Two Former Leaders of Religious Sect Found Guilty of Polygamy

FLDS Polygamy

Winston Blackmore and James Marion Oler face up to five years in prison after being found guilty in the first real test of Canada's polygamy law, enacted 127 years ago. British Columbia Supreme Court Justice Sheri Ann Donegan said: “Mr. Blackmore confirmed that all of his marriages were celestial marriages in accordance with FLDS rules and practices.” “Having concluded the Crown has proven beyond a reasonable doubt that James Oler … practiced a marriage with more than one person at the same time, I find Mr. Oler guilty of practicing polygamy,” Donegan said.

Under Canada’s century-old anti-polygamy law, the British Columbia government had been weighing prosecution since the early 1990s against members of the isolated community of 1,500 residents. “Twenty-seven years and tens of millions of dollars later, all we’ve proved is something we’ve never denied,” Blackmore said. “I’ve never denied my faith. This is what we expected.” “I’m guilty of living my religion and that’s all I’m saying today because I’ve never denied that,” Blackmore told reporters after a judge announced a verdict against him and co-defendant James Oler.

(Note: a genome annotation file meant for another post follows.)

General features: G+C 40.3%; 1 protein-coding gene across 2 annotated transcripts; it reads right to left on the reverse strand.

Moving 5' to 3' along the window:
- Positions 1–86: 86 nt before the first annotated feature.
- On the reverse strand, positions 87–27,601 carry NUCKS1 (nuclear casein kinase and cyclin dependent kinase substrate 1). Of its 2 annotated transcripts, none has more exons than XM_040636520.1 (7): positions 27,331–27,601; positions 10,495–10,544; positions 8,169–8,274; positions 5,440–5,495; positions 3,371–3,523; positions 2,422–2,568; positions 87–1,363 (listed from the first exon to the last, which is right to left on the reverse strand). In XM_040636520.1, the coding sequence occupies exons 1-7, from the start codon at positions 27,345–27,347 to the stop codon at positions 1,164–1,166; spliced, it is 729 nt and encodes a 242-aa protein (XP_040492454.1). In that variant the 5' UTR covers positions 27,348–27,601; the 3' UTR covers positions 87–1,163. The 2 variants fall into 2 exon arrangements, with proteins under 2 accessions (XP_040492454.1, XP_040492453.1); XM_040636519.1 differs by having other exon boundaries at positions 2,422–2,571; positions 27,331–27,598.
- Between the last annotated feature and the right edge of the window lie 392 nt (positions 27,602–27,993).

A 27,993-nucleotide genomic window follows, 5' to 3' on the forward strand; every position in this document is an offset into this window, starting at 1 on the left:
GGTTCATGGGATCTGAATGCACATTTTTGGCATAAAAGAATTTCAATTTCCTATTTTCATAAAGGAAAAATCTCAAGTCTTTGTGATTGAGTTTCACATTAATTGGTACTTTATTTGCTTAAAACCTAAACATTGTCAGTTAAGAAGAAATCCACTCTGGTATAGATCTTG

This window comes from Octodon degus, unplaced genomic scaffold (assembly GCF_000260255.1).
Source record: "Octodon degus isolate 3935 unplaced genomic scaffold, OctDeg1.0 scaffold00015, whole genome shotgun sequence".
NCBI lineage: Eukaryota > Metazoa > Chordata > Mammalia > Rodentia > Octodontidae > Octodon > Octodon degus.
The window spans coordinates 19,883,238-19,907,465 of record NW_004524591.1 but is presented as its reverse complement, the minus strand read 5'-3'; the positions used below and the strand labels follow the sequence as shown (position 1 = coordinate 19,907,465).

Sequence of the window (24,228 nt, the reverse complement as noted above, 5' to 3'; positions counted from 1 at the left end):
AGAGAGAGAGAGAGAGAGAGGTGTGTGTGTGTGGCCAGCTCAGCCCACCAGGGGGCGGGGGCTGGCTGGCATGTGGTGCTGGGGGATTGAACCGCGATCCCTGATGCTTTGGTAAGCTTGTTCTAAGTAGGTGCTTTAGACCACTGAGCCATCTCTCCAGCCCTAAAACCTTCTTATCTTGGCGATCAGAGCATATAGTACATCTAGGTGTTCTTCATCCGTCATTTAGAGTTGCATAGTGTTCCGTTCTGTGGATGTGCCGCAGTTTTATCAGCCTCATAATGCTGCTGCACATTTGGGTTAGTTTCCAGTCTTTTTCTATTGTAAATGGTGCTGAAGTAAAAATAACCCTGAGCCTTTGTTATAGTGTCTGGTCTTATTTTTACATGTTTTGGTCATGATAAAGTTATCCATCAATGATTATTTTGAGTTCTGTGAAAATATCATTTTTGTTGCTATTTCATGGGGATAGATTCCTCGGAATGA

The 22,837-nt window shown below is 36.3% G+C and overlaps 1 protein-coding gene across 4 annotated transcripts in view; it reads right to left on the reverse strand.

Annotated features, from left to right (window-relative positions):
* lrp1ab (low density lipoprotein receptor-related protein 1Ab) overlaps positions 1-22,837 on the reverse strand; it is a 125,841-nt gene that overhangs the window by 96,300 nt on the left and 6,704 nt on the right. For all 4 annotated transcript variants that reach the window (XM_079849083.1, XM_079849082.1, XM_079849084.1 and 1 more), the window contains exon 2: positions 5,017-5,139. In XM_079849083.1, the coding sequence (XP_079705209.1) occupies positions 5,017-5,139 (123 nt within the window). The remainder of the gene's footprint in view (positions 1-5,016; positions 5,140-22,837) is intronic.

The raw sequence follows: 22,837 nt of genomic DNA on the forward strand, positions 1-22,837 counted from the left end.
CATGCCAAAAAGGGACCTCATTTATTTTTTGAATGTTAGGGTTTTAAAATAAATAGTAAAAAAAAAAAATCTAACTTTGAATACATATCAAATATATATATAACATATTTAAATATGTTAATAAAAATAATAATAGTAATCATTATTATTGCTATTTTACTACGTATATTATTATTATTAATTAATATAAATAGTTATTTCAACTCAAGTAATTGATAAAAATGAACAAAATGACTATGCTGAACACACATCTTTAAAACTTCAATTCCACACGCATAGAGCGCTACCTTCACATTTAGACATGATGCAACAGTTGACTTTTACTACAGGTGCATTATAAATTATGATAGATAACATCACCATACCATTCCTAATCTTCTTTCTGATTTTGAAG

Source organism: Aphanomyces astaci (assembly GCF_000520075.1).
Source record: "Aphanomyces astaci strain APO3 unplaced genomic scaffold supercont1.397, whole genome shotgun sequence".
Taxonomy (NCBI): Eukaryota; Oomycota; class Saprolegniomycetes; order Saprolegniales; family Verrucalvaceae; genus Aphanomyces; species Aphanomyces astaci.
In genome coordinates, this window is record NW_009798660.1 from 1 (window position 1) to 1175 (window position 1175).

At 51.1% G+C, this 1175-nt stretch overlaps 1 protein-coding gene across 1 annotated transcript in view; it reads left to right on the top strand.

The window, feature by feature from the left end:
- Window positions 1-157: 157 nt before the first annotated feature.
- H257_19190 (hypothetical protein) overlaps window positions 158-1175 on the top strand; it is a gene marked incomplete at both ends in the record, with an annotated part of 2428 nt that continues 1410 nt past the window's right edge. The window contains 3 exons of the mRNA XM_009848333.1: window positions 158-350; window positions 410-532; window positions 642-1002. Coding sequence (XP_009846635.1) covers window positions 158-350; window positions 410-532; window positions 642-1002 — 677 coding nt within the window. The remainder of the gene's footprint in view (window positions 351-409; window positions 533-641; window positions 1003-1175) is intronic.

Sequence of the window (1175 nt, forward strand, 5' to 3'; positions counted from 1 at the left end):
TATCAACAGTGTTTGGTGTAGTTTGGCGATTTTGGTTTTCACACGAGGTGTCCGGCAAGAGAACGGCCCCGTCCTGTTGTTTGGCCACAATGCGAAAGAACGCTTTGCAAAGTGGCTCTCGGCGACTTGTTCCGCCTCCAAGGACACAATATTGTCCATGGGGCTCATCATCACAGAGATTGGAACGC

The Fundamentalist Church of Jesus Christ of Latter-Day Saints is one of the largest Mormon fundamentalist denominations and one of the largest organizations in the United States whose members practice polygamy. The mainstream Utah-based Church of Jesus Christ of Latter-day Saints officially renounced polygamy in 1890 and disputes any connection to the fundamentalist group’s form of Mormonism.

Blackmore, 61, was accused of practicing “a form of polygamy” or “a kind of conjugal union” with 24 women between 1990 and 2014, according to court documents. Media have reported that he fathered at least 146 children. Oler, 53, faced the same charge involving five women between 1993 and 2009. It is not known how many children Oler has fathered.

Blackmore, 60, was married to Jane Blackmore and then married 24 additional women as part of so-called “celestial” marriages involving residents in the tiny community of Bountiful. Oler had five wives. “Mr. Blackmore confirmed that all of his marriages were celestial marriages in accordance with FLDS rules and practices,” the judge said.

Blackmore and Oler were charged in 2014 for the second time with practicing polygamy, more than two decades after allegations that members of the Bountiful community were involved in multiple marriage, sexual abuse and cross-border child trafficking. In 2011, the B.C. Supreme Court ruled the law was constitutional and that polygamy is a crime.

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